The Consumer Financial Protection Bureau (CFPB) and the Maryland Attorney General (AG) are suing Wells Fargo and JPMorgan Chase for $24 million and $600,000, respectively, for allegedly engaging in a marketing-services-kickback scheme with now-defunct title company Genuine Title – a violation of the Real Estate Settlement Procedures Act (RESPA).
In addition, the two banks will pay $11.1 million in redress to consumers whose loans were involved in this scheme.
What's more, the bureau and Maryland AG also took action against former Wells Fargo employee Todd Cohen and his wife, Elaine Oliphant Cohen, for their involvement in the scheme.
Officials say Genuine Title gave the banks' loan officers (LOs) cash, marketing materials and consumer information in exchange for business referrals.
Cohen and Oliphant Cohen also will pay a $30,000 penalty, according to a CFPB press release.
‘Today, we took action against two of the nation's largest banks, Wells Fargo and JPMorgan Chase, for illegal mortgage kickbacks,’ says Richard Cordray, director of the CFPB, in a release. ‘These banks allowed their LOs to focus on their own illegal financial gain rather than on treating consumers fairly. Our action today to address these practices should serve as a warning for all those in the mortgage market.’
‘Homeowners were steered toward this title company, not because they were the best or most affordable, but because they were providing kickbacks to LOs who referred consumers to them,’ adds Maryland AG Brian Frosh. ‘This type of quid pro quo arrangement is illegal, and it's unfair to other businesses that play by the rules.’
As per the release, Maryland-based Genuine Title offered real-estate-closing services from 2005 until it went out of business in April 2014. During that time, the firm offered LOs free services in exchange for referrals for closing services. This scheme was especially profitable for the LOs, who generally are paid by commission.
The marketing services offered included purchasing, analyzing and providing data on consumers and creating letters with the banks' logos that the company had printed, folded, stuffed into envelopes and mailed, according to the CFPB.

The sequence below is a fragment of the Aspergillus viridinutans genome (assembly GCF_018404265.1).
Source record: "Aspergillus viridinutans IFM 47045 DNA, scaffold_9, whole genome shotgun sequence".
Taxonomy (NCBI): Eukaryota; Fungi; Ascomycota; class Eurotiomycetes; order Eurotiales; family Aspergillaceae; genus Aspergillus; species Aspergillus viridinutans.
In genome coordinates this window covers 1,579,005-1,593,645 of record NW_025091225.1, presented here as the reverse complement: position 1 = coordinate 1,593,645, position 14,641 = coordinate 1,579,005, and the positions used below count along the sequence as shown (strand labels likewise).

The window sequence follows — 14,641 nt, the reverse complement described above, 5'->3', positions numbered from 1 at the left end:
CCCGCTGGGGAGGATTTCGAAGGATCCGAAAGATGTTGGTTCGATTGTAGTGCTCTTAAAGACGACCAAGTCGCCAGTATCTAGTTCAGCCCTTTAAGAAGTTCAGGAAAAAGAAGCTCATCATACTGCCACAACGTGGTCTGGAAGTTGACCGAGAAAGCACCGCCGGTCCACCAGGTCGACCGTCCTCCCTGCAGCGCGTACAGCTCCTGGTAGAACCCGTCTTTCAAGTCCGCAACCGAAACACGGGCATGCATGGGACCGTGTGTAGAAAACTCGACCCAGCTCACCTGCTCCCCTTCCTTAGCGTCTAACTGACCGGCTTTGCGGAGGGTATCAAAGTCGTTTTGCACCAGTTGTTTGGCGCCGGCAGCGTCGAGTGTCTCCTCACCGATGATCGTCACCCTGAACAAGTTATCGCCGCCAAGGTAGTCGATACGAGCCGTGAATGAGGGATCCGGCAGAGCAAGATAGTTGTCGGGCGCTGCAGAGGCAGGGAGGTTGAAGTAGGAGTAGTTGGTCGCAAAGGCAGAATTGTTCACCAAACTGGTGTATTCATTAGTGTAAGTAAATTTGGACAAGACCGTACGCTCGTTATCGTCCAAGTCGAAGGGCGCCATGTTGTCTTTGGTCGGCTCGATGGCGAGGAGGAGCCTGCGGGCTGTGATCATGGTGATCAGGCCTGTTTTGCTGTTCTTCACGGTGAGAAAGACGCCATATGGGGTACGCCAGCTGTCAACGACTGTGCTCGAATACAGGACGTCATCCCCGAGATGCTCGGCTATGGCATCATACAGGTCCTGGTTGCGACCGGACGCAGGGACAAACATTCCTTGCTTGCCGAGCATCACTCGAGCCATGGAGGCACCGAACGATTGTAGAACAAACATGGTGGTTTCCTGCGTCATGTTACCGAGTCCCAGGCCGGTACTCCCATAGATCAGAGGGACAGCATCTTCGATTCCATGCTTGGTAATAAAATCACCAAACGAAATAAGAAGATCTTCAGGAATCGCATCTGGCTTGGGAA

More than 100 Wells Fargo LOs in at least 18 branches, largely in Maryland and Virginia, participated in the scheme, the bureau says. Collectively, these LOs referred thousands of loans to Genuine Title over the course of the scheme.
The bureau alleges that, despite the fact that Wells Fargo had multiple warnings of the illegal arrangements between its LOs and Genuine Title – including a federal lawsuit explicitly alleging the existence of such agreements – the bank failed to take action to stop the practices and did not have an adequate system in place to identify these violations.
The bureau has ordered Wells Fargo to pay $10.8 million in redress in addition to the $24 million in civil penalties.
The CFPB says at least six Chase LOs in three different branches in Maryland, Virginia and New York were also involved. These LOs referred settlement business to Genuine Title on almost 200 loans. The bureau is seeking $300,000 in redress in addition to the $600,000 in civil penalties for Chase.
A third lender that was involved in the scheme came clean early in the process when officials recognized what was going on and fired the LOs involved.
The CFPB says because that lender self-remedied the problem during the investigation, it will not be subject to any punitive measures.